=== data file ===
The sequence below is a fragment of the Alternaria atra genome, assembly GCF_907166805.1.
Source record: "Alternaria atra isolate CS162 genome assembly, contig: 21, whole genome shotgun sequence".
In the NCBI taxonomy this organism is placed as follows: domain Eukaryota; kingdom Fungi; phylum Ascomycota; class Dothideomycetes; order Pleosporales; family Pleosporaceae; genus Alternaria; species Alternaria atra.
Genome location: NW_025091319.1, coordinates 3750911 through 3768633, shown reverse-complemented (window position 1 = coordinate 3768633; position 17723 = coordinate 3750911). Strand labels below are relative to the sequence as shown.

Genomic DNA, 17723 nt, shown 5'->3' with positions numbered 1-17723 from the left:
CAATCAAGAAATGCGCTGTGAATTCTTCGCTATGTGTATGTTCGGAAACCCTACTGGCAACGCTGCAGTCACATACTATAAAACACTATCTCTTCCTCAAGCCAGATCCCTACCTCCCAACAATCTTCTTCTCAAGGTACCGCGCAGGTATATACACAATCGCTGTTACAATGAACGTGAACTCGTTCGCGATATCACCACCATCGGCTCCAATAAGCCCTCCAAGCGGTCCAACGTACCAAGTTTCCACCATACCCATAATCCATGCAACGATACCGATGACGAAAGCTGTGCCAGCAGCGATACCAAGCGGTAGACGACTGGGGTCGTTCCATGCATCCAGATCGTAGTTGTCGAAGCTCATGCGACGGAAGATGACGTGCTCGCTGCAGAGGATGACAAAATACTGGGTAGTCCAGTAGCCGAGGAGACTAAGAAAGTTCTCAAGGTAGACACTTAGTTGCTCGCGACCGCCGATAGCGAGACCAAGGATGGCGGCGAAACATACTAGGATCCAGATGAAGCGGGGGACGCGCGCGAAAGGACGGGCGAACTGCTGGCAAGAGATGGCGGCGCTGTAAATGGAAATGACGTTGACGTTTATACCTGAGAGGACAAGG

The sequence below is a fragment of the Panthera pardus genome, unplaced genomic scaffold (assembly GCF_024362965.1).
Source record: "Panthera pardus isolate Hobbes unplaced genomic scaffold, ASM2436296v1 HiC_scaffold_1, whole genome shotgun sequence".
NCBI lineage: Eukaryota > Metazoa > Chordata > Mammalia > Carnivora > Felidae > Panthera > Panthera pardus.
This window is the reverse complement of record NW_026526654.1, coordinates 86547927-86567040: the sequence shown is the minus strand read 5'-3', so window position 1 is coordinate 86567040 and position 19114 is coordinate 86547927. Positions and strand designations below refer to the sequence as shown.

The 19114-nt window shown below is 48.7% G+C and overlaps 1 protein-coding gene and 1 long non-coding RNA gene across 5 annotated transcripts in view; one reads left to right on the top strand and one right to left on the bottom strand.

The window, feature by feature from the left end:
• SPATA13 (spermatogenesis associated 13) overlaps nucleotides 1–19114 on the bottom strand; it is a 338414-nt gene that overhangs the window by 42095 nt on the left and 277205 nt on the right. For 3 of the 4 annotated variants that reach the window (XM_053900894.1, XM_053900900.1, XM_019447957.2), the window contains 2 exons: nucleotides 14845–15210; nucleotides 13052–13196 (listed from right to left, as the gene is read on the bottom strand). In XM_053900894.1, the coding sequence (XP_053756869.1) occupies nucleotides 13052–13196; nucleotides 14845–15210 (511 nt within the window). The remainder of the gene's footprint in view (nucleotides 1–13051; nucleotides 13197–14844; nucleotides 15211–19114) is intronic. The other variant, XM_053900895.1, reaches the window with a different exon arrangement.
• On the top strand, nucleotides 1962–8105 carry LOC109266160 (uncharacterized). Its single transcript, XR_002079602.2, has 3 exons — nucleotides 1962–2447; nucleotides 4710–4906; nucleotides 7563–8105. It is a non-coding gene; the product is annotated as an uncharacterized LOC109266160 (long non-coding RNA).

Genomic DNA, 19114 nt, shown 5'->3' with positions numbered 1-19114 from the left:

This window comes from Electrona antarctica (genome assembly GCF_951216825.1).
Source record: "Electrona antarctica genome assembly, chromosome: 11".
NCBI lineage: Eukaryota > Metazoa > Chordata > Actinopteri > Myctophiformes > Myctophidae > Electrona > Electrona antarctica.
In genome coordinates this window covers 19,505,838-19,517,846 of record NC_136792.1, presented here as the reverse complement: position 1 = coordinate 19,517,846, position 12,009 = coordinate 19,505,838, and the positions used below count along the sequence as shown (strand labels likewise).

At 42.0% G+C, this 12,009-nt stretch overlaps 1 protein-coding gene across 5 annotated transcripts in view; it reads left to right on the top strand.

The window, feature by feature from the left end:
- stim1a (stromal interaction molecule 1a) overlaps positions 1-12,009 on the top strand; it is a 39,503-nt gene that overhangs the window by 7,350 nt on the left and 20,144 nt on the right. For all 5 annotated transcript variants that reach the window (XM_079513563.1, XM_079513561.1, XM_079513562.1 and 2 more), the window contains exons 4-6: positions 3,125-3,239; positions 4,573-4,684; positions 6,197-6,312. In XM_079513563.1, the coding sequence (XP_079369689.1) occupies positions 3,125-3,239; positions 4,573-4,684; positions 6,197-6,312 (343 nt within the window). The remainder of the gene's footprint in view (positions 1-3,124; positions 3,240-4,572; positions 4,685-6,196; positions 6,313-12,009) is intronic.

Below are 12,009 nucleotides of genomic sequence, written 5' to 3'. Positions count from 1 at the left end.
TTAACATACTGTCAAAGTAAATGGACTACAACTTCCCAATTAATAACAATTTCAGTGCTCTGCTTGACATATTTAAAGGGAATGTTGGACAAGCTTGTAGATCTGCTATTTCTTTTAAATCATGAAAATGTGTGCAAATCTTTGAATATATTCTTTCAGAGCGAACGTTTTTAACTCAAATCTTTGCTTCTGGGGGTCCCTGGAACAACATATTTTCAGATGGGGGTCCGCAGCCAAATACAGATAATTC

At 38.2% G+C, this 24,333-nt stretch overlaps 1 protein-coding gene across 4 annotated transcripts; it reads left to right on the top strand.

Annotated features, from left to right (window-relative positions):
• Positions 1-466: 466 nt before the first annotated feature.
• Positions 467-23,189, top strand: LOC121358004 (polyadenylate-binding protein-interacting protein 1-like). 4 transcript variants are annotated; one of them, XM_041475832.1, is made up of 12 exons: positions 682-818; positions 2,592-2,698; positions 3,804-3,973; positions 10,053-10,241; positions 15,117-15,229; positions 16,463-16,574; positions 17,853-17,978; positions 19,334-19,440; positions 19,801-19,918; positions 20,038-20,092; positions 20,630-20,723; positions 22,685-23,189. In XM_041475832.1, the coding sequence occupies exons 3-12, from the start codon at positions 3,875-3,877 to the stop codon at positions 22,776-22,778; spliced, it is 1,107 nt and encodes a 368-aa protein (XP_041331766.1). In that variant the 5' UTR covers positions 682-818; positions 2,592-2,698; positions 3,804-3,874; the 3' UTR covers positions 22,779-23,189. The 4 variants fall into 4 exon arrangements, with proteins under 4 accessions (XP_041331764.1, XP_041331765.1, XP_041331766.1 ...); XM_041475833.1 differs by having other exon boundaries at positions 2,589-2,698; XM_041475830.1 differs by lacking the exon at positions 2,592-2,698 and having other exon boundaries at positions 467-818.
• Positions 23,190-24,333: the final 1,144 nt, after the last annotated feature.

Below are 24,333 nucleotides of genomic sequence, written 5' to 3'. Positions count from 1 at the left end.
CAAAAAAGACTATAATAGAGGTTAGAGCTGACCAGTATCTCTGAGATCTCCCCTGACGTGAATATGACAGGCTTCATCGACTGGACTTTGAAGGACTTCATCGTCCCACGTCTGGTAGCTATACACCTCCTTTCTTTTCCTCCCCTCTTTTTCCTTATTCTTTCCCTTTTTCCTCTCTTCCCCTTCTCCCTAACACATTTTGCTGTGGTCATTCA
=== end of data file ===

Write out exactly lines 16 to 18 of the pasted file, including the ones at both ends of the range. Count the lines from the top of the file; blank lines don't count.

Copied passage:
This window comes from Electrona antarctica (genome assembly GCF_951216825.1).
Source record: "Electrona antarctica genome assembly, chromosome: 11".
NCBI lineage: Eukaryota > Metazoa > Chordata > Actinopteri > Myctophiformes > Myctophidae > Electrona > Electrona antarctica.